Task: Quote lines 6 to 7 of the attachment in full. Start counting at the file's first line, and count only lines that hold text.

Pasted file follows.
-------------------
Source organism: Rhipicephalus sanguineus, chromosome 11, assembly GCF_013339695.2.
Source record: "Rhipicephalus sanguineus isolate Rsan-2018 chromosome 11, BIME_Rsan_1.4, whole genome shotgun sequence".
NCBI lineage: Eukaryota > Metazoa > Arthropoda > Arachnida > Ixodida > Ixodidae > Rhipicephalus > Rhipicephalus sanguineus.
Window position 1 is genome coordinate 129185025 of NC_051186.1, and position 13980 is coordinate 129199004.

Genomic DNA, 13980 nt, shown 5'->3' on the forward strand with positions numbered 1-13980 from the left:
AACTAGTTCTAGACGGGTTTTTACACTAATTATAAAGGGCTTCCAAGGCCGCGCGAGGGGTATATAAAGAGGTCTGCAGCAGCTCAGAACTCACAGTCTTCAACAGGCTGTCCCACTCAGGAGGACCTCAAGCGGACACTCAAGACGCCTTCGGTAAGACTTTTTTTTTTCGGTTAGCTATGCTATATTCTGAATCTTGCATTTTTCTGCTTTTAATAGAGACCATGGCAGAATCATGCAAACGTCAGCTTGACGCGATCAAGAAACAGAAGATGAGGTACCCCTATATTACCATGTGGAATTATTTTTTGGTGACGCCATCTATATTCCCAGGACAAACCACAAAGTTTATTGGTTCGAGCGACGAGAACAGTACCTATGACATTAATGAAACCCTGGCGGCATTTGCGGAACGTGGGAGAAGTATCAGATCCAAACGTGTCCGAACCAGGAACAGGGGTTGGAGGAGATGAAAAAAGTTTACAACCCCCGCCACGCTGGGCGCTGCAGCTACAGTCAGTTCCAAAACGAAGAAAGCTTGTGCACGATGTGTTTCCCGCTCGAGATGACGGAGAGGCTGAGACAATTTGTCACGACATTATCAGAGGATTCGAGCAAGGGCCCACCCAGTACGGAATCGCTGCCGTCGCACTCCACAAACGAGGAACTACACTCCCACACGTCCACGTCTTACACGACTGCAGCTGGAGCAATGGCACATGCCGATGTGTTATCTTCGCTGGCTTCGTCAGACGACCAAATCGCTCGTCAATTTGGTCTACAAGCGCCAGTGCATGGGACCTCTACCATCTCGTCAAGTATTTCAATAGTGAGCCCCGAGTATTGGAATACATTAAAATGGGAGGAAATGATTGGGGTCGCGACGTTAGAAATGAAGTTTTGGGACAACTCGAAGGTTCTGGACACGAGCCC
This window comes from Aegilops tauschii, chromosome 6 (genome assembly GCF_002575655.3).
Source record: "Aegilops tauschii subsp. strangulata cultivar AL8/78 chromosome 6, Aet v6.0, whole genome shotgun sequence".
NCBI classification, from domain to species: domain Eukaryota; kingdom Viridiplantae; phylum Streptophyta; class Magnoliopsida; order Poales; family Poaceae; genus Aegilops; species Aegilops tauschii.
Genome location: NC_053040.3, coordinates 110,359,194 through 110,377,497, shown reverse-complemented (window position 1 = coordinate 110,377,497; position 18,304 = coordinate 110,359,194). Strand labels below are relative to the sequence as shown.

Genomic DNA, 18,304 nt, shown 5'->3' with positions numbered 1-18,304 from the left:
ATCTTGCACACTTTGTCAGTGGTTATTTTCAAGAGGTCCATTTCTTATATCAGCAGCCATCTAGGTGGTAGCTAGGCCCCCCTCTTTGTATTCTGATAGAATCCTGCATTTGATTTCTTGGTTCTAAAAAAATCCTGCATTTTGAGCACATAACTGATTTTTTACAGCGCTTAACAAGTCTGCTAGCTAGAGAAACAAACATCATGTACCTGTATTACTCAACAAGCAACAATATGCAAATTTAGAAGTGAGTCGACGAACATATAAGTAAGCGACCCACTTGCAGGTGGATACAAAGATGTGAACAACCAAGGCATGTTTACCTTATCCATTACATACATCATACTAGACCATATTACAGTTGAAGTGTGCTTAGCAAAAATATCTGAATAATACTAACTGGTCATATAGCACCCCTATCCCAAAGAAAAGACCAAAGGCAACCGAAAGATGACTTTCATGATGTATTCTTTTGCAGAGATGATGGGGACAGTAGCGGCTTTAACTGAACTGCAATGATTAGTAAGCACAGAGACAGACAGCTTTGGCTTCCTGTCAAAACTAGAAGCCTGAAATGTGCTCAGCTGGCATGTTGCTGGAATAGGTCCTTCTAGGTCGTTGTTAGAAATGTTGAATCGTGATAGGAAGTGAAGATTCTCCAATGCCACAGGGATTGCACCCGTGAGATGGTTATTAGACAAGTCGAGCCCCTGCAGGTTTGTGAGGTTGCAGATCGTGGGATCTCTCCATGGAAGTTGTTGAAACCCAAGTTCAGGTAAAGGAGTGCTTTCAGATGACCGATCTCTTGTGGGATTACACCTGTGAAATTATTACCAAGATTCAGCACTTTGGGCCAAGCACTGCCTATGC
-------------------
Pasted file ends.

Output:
AACTAGTTCTAGACGGGTTTTTACACTAATTATAAAGGGCTTCCAAGGCCGCGCGAGGGGTATATAAAGAGGTCTGCAGCAGCTCAGAACTCACAGTCTTCAACAGGCTGTCCCACTCAGGAGGACCTCAAGCGGACACTCAAGACGCCTTCGGTAAGACTTTTTTTTTTCGGTTAGCTATGCTATATTCTGAATCTTGCATTTTTCTGCTTTTAATAGAGACCATGGCAGAATCATGCAAACGTCAGCTTGACGCGATCAAGAAACAGAAGATGAGGTACCCCTATATTACCATGTGGAATTATTTTTTGGTGACGCCATCTATATTCCCAGGACAAACCACAAAGTTTATTGGTTCGAGCGACGAGAACAGTACCTATGACATTAATGAAACCCTGGCGGCATTTGCGGAACGTGGGAGAAGTATCAGATCCAAACGTGTCCGAACCAGGAACAGGGGTTGGAGGAGATGAAAAAAGTTTACAACCCCCGCCACGCTGGGCGCTGCAGCTACAGTCAGTTCCAAAACGAAGAAAGCTTGTGCACGATGTGTTTCCCGCTCGAGATGACGGAGAGGCTGAGACAATTTGTCACGACATTATCAGAGGATTCGAGCAAGGGCCCACCCAGTACGGAATCGCTGCCGTCGCACTCCACAAACGAGGAACTACACTCCCACACGTCCACGTCTTACACGACTGCAGCTGGAGCAATGGCACATGCCGATGTGTTATCTTCGCTGGCTTCGTCAGACGACCAAATCGCTCGTCAATTTGGTCTACAAGCGCCAGTGCATGGGACCTCTACCATCTCGTCAAGTATTTCAATAGTGAGCCCCGAGTATTGGAATACATTAAAATGGGAGGAAATGATTGGGGTCGCGACGTTAGAAATGAAGTTTTGGGACAACTCGAAGGTTCTGGACACGAGCCC
This window comes from Aegilops tauschii, chromosome 6 (genome assembly GCF_002575655.3).